OPINION | You should care about the Recall Cantrell campaign

Rachel Kelly, Views Editor

(Rahima Olatinwo)

Tulane University students have likely seen signs reading “Recall Cantrell” or “NOLAtoya” around New Orleans neighborhoods since returning to the city this fall. The visible emergence of the recent campaign to recall the mayor, LaToya Cantrell, may leave students wondering what sparked the public outrage and what the potential reelection means for them as Uptown residents. 

There is plenty of information available online about the recall initiative, but the organizers’ main concerns are the city’s recent crime spike and the mayor’s travel spending. To force a recall election, petitioners must obtain signatures from 20% of the voting population in the district, by Feb. 22, 2023. The petitioners would need upwards of 50,000 signatures, and at the end of September they accumulated around 10,000. Petitioners claim they are not updating the website with current statistics because the signatures are coming in too quickly. However, this information has not been verified. 

Mayor Cantrell, a Democrat, was reelected in 2021 with a 64.7% majority vote, beating her runner-up by a landslide. The recall petitioners claim that their efforts are non-partisan, however, one of the mayor’s spokespeople said the campaign was a Republican-backed effort

The recall is alleged as a GOP movement for various reasons, including the major sources of the campaign’s funding. The two largest donors for the campaign are Donald “Boysie” Bollinger, who donated $10,000 in September, and Richard Farrell, who donated $20,000 over two payments in the month of September.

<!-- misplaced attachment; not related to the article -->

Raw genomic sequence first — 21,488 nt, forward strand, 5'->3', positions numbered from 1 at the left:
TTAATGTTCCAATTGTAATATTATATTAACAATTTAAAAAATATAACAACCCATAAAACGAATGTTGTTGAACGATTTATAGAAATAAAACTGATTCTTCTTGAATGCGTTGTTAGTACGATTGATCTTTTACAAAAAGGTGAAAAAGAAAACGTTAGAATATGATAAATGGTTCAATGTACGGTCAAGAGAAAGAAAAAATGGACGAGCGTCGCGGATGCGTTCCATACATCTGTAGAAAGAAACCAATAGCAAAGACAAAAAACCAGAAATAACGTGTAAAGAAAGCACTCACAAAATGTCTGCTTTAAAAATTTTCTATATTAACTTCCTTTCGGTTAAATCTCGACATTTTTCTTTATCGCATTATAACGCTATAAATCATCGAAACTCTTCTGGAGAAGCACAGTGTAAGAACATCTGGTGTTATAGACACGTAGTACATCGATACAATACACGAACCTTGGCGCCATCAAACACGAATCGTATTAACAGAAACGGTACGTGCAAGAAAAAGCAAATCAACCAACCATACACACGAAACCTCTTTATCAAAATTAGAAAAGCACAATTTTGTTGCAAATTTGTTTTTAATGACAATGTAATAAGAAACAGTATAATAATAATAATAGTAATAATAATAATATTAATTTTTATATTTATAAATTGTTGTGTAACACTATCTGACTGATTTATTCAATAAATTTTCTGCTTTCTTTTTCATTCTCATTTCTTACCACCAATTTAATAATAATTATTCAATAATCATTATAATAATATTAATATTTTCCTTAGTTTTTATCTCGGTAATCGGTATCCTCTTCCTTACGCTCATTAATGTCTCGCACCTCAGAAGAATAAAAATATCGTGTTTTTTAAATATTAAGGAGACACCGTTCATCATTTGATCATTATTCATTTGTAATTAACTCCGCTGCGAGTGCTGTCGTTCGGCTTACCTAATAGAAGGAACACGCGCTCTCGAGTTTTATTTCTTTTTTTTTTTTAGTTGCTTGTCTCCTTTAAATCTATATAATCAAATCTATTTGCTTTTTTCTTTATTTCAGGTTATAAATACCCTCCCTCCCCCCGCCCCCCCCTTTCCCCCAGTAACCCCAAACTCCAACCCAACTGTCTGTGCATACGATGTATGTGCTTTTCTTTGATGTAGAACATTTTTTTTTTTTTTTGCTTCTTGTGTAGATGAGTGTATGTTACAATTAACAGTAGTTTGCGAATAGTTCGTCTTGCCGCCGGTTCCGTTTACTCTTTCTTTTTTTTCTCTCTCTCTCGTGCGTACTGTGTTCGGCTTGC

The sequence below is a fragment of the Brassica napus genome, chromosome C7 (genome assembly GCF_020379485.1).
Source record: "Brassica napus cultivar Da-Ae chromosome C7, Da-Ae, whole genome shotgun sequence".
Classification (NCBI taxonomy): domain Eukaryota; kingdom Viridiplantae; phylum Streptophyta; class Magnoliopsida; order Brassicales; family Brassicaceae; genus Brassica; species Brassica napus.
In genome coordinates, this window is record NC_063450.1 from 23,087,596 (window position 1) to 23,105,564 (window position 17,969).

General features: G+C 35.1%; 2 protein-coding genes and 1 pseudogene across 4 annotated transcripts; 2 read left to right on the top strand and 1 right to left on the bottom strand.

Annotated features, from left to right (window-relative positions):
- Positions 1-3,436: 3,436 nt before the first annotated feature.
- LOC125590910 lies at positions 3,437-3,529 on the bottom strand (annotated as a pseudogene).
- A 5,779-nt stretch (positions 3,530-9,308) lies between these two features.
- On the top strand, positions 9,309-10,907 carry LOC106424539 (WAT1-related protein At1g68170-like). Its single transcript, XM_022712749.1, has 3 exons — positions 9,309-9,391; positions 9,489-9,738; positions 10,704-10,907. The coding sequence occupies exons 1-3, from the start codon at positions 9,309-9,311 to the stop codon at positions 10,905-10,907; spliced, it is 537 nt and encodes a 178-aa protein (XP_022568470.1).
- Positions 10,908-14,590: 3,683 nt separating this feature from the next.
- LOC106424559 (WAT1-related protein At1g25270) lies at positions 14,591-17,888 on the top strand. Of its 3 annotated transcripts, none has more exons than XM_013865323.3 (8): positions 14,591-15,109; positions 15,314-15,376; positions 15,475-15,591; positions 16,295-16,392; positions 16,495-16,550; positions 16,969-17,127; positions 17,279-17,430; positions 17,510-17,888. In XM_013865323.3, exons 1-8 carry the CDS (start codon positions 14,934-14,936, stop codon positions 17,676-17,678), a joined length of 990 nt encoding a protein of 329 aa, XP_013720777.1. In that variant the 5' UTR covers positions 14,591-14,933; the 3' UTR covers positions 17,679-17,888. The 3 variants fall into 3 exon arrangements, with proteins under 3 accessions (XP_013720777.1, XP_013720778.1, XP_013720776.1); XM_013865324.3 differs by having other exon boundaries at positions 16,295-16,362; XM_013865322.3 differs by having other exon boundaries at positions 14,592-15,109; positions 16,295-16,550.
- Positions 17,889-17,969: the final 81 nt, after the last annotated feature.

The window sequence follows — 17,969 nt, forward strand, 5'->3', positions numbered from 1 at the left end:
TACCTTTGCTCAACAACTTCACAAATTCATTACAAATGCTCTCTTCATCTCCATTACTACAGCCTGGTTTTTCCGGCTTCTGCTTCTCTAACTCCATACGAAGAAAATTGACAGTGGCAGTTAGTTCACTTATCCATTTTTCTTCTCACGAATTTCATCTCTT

The recall campaign’s largest donor, Farrell, is a co-owner of Walk-Ons Bistreaux and Bar. Farrell is a registered Republican and has donated tens of thousands to the Republican Party of Louisiana over the years.

Bollinger served as Louisiana’s finance co-chair on Donald Trump’s presidential campaigns. Campaign finance records show he donates tens of thousands of dollars to Republican campaigns annually. Bollinger was also recently a guest speaker in an A.B. Freeman School of Business class, although he did not mention the recall campaign, to which he is the second-biggest donor. 

Regardless of a student’s political party affiliation, those who take pride and joy in Mardi Gras, Cajun food, jazz and everything else that New Orleans has to offer also bear the civic responsibility of being aware of local news, particularly considering the overlap between the university and politically active community members. 

Many students only live in New Orleans part-time for four short years, but they should still be relatively well-versed in the major political events of the city, such as a mayor recall campaign. 

On-campus students may feel especially removed from the situation, since they are not burdened with homeowner responsibilities, such as dealing with trash collection, which is another one of the petitioner’s complaints. Understandably, residing on campus makes the “Tulane bubble” even stronger, and these students may feel even more detached from the city’s politics than those off campus. 

Students need not lean one way or the other, but they should at the very least understand the issue that the New Orleanians are facing. 

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